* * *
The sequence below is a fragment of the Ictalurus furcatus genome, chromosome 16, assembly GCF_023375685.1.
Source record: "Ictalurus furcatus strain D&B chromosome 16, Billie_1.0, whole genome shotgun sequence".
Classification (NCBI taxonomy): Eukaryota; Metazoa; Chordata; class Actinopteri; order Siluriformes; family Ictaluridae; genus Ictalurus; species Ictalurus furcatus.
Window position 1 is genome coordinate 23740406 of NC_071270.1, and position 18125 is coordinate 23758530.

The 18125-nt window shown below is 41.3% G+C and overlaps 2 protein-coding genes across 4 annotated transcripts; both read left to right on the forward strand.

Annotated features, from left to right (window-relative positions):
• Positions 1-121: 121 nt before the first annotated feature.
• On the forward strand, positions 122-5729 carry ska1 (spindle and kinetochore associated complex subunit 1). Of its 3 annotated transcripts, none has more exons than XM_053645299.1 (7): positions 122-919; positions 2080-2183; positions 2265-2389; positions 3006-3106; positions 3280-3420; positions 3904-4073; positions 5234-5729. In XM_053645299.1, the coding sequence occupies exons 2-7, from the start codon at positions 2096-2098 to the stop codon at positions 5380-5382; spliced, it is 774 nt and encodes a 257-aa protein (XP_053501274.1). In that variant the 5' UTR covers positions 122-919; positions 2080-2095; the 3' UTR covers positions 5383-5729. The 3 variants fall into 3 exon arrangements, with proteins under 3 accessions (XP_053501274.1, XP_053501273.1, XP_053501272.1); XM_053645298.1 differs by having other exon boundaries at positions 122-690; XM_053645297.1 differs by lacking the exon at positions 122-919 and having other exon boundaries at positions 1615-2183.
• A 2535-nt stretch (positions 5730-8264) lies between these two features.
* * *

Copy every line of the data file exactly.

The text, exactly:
The sequence below is a fragment of the Ictalurus furcatus genome, chromosome 16, assembly GCF_023375685.1.
Source record: "Ictalurus furcatus strain D&B chromosome 16, Billie_1.0, whole genome shotgun sequence".
Classification (NCBI taxonomy): Eukaryota; Metazoa; Chordata; class Actinopteri; order Siluriformes; family Ictaluridae; genus Ictalurus; species Ictalurus furcatus.
Window position 1 is genome coordinate 23740406 of NC_071270.1, and position 18125 is coordinate 23758530.

The 18125-nt window shown below is 41.3% G+C and overlaps 2 protein-coding genes across 4 annotated transcripts; both read left to right on the forward strand.

Annotated features, from left to right (window-relative positions):
• Positions 1-121: 121 nt before the first annotated feature.
• On the forward strand, positions 122-5729 carry ska1 (spindle and kinetochore associated complex subunit 1). Of its 3 annotated transcripts, none has more exons than XM_053645299.1 (7): positions 122-919; positions 2080-2183; positions 2265-2389; positions 3006-3106; positions 3280-3420; positions 3904-4073; positions 5234-5729. In XM_053645299.1, the coding sequence occupies exons 2-7, from the start codon at positions 2096-2098 to the stop codon at positions 5380-5382; spliced, it is 774 nt and encodes a 257-aa protein (XP_053501274.1). In that variant the 5' UTR covers positions 122-919; positions 2080-2095; the 3' UTR covers positions 5383-5729. The 3 variants fall into 3 exon arrangements, with proteins under 3 accessions (XP_053501274.1, XP_053501273.1, XP_053501272.1); XM_053645298.1 differs by having other exon boundaries at positions 122-690; XM_053645297.1 differs by lacking the exon at positions 122-919 and having other exon boundaries at positions 1615-2183.
• A 2535-nt stretch (positions 5730-8264) lies between these two features.